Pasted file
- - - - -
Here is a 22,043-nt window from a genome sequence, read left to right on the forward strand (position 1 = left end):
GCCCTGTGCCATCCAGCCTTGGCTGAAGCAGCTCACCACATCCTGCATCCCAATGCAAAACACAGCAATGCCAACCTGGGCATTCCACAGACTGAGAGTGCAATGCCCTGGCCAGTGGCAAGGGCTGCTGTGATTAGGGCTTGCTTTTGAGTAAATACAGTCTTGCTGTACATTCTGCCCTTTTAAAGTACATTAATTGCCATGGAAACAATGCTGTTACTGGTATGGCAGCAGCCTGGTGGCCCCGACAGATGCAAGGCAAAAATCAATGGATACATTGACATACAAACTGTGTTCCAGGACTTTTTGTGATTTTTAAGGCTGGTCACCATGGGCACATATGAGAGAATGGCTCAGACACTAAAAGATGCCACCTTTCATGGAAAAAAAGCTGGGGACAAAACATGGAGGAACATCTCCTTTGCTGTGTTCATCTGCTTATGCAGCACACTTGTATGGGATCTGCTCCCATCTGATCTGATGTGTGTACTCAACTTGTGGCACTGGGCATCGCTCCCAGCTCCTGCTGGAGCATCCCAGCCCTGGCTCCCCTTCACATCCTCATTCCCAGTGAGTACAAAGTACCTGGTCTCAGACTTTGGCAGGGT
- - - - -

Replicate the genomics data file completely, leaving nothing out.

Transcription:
Here is a 22,043-nt window from a genome sequence, read left to right on the forward strand (position 1 = left end):
GCCCTGTGCCATCCAGCCTTGGCTGAAGCAGCTCACCACATCCTGCATCCCAATGCAAAACACAGCAATGCCAACCTGGGCATTCCACAGACTGAGAGTGCAATGCCCTGGCCAGTGGCAAGGGCTGCTGTGATTAGGGCTTGCTTTTGAGTAAATACAGTCTTGCTGTACATTCTGCCCTTTTAAAGTACATTAATTGCCATGGAAACAATGCTGTTACTGGTATGGCAGCAGCCTGGTGGCCCCGACAGATGCAAGGCAAAAATCAATGGATACATTGACATACAAACTGTGTTCCAGGACTTTTTGTGATTTTTAAGGCTGGTCACCATGGGCACATATGAGAGAATGGCTCAGACACTAAAAGATGCCACCTTTCATGGAAAAAAAGCTGGGGACAAAACATGGAGGAACATCTCCTTTGCTGTGTTCATCTGCTTATGCAGCACACTTGTATGGGATCTGCTCCCATCTGATCTGATGTGTGTACTCAACTTGTGGCACTGGGCATCGCTCCCAGCTCCTGCTGGAGCATCCCAGCCCTGGCTCCCCTTCACATCCTCATTCCCAGTGAGTACAAAGTACCTGGTCTCAGACTTTGGCAGGGT